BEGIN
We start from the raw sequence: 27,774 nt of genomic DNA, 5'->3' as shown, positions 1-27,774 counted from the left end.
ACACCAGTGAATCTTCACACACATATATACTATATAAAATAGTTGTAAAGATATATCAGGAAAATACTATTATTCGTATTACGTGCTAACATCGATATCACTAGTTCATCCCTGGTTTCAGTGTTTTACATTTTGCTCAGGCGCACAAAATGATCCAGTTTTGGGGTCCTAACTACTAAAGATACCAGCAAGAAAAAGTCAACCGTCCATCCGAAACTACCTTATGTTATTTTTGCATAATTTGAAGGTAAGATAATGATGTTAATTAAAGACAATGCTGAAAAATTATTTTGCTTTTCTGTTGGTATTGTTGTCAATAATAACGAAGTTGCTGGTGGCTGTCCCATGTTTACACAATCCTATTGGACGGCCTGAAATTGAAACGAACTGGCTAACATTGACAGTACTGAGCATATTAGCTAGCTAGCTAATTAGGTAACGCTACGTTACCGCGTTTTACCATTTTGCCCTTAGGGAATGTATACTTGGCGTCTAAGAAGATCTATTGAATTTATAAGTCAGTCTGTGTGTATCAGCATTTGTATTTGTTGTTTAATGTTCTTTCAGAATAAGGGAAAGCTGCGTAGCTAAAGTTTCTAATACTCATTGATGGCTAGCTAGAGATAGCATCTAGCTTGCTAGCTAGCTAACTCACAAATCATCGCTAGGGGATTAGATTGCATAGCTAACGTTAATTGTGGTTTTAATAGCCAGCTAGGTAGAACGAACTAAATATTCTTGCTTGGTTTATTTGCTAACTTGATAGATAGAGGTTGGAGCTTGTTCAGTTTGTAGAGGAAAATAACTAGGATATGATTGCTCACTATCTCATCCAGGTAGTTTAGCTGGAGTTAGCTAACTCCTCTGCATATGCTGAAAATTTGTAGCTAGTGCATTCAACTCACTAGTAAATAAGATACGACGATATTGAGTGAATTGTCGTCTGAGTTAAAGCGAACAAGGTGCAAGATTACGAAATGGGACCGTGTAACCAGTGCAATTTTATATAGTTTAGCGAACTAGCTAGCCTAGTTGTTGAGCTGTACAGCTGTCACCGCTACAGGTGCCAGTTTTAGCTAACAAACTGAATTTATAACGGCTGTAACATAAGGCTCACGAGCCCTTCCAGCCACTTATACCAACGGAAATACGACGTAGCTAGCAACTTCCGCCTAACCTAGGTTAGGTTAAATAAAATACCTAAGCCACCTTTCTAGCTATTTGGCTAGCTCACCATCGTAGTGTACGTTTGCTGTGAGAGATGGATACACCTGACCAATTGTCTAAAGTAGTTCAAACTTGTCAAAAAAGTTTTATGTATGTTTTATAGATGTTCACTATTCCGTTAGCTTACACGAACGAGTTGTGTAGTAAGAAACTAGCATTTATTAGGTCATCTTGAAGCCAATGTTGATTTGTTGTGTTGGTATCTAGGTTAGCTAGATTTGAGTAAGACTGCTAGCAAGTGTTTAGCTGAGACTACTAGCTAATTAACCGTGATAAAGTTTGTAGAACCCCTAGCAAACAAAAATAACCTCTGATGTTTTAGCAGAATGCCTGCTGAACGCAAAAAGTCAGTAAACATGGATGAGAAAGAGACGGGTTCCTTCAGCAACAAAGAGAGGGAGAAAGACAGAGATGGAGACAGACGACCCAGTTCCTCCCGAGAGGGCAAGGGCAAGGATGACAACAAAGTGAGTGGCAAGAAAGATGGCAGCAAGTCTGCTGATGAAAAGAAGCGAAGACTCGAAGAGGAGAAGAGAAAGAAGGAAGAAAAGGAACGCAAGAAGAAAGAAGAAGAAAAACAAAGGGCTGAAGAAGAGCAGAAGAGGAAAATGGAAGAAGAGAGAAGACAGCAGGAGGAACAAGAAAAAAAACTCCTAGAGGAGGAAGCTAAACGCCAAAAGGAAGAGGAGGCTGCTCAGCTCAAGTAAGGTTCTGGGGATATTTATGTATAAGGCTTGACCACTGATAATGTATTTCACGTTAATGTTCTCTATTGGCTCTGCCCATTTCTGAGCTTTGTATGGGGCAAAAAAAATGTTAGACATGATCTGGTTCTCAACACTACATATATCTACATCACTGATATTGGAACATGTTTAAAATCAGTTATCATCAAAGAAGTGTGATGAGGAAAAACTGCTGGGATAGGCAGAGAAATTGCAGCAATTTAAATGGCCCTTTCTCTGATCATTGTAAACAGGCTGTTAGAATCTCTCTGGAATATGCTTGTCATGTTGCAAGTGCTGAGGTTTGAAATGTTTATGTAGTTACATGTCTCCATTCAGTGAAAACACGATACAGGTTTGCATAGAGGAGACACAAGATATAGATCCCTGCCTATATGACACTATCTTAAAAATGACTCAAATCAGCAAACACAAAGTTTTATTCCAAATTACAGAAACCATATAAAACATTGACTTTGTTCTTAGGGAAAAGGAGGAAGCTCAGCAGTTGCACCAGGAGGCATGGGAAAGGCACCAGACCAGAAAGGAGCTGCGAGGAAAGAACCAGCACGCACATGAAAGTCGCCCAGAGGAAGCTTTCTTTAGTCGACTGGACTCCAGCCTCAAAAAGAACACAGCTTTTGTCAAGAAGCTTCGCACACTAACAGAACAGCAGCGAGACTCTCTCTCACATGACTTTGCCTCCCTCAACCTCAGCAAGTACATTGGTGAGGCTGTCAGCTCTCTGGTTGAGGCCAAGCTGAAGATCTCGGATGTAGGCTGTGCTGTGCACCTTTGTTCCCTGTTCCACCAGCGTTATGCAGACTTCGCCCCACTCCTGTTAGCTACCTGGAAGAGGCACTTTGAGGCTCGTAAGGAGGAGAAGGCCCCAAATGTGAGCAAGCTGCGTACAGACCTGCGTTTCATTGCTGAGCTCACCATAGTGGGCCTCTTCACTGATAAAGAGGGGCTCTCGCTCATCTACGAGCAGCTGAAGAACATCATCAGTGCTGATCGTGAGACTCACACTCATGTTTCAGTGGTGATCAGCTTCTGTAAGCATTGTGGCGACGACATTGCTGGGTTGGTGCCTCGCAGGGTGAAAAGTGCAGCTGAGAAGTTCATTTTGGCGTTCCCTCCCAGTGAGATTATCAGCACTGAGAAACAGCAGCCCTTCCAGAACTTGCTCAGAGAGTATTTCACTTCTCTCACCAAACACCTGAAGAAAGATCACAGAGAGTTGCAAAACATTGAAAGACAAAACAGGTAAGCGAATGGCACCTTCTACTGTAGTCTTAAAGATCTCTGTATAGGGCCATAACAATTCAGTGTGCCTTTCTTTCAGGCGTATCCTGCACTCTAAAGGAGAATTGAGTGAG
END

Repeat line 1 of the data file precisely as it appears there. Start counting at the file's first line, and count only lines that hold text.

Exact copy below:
We start from the raw sequence: 27,774 nt of genomic DNA, 5'->3' as shown, positions 1-27,774 counted from the left end.